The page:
Spinal Cord Injuries Decreasing with Young, Increasing with Older Population
A new study published by an associate professor at Vanderbilt University School of Medicine has found that the number of spinal cord injuries is decreasing among the younger generation but increasing among older Americans. This type of injury is often catastrophic and can lead to permanent consequences. Spinal cord injuries can result in paralysis, weakened strength, sensation, and other functions.
Results of the Report
The researchers behind the study collected more than 63,000 U.S. patients who had suffered acute traumatic spinal cord injury. The results found that the number of spinal cord injuries increased from 2,700 in 1993 to almost 3,400 in 2012. However, the overall rate of injuries remained roughly the same given the increase in overall U.S. population. Although the overall rate of injuries has stayed about the same, the rates of injury among specific subsets of the population have shifted.
Spinal Cord Injuries
The rate of young males between the ages of 16 and 24 years old suffering from spinal cord injuries went from 144 per million to 87 per million over the last 10 years. In addition, the rate of female spinal cord injuries among the same age group fell from 42 to 27 per million between 1993 and 2012. The researchers hypothesized that public education, improved motor safety features, stricter seat belt laws, stricter drunk driving laws, and enforcement have decreased the overall number of injuries in this age group.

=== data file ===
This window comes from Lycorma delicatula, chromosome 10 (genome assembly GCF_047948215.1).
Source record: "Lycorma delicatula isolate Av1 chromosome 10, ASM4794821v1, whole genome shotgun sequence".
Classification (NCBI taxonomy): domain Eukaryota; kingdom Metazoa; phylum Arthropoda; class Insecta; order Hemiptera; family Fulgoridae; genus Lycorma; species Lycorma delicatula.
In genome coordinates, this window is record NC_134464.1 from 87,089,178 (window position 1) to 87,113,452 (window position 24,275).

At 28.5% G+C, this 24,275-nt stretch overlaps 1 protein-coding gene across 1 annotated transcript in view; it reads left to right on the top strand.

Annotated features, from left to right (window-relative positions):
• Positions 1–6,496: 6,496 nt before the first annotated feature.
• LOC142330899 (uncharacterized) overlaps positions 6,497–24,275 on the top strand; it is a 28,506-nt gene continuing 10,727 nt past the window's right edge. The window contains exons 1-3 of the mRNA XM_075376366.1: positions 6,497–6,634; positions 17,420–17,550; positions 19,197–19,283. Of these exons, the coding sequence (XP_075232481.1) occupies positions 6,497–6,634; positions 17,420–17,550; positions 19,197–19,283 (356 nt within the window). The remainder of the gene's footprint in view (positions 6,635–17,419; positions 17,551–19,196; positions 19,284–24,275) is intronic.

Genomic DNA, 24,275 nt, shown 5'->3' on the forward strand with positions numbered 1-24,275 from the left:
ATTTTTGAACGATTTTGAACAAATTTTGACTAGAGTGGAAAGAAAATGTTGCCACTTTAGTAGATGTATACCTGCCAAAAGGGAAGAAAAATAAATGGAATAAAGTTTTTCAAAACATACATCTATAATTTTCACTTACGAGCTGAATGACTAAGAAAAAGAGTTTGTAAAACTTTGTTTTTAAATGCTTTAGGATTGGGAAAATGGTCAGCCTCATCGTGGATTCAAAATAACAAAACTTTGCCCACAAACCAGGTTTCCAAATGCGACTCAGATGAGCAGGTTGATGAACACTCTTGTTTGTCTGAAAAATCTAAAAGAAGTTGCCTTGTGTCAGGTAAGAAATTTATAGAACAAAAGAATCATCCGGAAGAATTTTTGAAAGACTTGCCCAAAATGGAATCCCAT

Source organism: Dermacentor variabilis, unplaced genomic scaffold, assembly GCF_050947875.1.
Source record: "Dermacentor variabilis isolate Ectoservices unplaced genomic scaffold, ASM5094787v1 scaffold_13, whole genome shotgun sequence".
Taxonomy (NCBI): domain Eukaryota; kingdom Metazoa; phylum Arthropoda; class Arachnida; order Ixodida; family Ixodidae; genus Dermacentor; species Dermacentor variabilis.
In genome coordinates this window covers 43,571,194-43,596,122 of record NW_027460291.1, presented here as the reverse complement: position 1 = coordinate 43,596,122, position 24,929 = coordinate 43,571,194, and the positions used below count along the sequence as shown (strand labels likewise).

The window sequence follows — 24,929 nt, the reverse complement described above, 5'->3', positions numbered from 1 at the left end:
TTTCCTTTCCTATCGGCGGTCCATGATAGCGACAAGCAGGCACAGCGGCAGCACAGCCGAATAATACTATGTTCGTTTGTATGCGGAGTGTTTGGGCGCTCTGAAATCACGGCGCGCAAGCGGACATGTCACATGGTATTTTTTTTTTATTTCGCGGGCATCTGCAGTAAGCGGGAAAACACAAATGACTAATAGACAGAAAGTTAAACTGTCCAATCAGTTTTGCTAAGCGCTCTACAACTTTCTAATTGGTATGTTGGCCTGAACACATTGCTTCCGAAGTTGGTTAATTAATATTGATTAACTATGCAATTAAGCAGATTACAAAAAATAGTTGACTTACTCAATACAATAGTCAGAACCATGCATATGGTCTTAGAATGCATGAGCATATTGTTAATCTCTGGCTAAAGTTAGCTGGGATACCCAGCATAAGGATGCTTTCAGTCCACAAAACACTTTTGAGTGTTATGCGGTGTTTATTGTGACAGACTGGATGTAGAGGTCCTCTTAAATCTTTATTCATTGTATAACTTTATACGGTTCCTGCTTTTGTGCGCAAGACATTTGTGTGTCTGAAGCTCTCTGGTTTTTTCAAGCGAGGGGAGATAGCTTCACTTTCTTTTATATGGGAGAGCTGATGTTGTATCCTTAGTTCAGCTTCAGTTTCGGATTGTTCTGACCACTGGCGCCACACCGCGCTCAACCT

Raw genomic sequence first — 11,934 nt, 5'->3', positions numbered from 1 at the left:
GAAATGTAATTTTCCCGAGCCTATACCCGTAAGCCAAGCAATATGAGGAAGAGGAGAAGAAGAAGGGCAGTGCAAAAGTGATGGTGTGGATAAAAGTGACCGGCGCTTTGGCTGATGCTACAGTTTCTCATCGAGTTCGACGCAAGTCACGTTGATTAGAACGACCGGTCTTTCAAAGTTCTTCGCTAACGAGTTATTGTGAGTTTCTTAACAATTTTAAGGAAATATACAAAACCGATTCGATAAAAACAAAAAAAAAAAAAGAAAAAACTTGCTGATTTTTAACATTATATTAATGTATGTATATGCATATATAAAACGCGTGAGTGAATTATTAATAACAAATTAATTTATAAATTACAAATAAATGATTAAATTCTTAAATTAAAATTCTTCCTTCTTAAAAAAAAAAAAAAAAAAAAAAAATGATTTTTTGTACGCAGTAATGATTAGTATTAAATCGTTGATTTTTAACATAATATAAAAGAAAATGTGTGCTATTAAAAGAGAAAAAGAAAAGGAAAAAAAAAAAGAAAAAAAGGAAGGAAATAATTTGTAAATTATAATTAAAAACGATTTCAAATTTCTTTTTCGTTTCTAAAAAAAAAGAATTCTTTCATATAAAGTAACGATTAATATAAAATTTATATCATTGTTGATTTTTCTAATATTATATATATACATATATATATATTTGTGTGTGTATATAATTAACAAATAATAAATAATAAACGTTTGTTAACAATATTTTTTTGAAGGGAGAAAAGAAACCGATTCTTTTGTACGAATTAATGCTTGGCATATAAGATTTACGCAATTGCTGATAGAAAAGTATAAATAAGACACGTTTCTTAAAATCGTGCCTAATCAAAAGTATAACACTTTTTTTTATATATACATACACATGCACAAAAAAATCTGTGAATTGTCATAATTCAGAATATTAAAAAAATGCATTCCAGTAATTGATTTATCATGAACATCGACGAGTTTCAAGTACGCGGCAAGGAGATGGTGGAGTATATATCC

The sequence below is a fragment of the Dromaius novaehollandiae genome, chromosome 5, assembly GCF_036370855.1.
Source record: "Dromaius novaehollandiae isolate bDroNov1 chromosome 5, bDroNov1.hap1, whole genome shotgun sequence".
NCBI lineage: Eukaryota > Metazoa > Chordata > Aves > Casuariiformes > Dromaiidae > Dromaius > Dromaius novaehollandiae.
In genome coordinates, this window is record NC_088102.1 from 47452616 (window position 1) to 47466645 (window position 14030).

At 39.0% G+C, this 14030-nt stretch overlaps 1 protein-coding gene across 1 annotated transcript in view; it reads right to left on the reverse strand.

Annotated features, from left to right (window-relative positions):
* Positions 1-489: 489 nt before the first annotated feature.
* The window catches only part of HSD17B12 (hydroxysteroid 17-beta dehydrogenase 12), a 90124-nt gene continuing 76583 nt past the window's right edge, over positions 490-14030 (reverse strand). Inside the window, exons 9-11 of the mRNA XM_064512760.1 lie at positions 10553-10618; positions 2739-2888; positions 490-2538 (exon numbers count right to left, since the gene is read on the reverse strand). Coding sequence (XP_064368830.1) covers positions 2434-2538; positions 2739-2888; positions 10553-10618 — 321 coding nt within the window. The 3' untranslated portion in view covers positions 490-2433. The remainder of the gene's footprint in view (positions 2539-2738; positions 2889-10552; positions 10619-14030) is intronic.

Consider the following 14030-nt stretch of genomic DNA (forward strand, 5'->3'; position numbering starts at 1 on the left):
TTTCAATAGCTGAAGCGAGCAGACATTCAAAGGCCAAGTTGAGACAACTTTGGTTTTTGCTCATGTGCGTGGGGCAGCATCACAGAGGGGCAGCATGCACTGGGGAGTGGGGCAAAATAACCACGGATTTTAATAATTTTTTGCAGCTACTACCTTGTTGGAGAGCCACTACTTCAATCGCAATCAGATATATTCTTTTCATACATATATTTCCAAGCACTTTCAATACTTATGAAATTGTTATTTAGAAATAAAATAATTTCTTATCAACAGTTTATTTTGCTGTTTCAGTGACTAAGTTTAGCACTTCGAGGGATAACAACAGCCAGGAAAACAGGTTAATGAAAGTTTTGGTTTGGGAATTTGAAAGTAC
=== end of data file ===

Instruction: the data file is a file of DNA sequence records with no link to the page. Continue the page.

However, older men and women between the ages of 65 and 74 years old increased significantly. The rate of men’s spinal cord injuries for this age group increased from 84 per million to 131 per million over the study period. In addition, the rate of women suffering from this type of injury in this age group went from 32 per million to 53 per million in the study.
For all people ages 65 years and older, the rate of spinal cord injuries from falls has also increased significantly. Between 1997 and 2000 the rate was 28% and rose to 66% between 2010 and 2012. Falls are a major source of concern for our country’s aging population and deaths from spinal cord injuries in the older population remains high.
Recommendations from the Study
One medical professional stated that “Data from this study indicates the need to monitor older persons for falls, especially at home.” Falls that happen at home among the elderly typically happen because of loose objects on the ground, poor fitting shoes, and out-of-date eyeglasses prescriptions. Using canes, walkers, and avoiding using phones while walking were all recommended, as well. As people get older, loss of balance and motor skills in addition to vision problems places this section of the population at a higher risk for falls.
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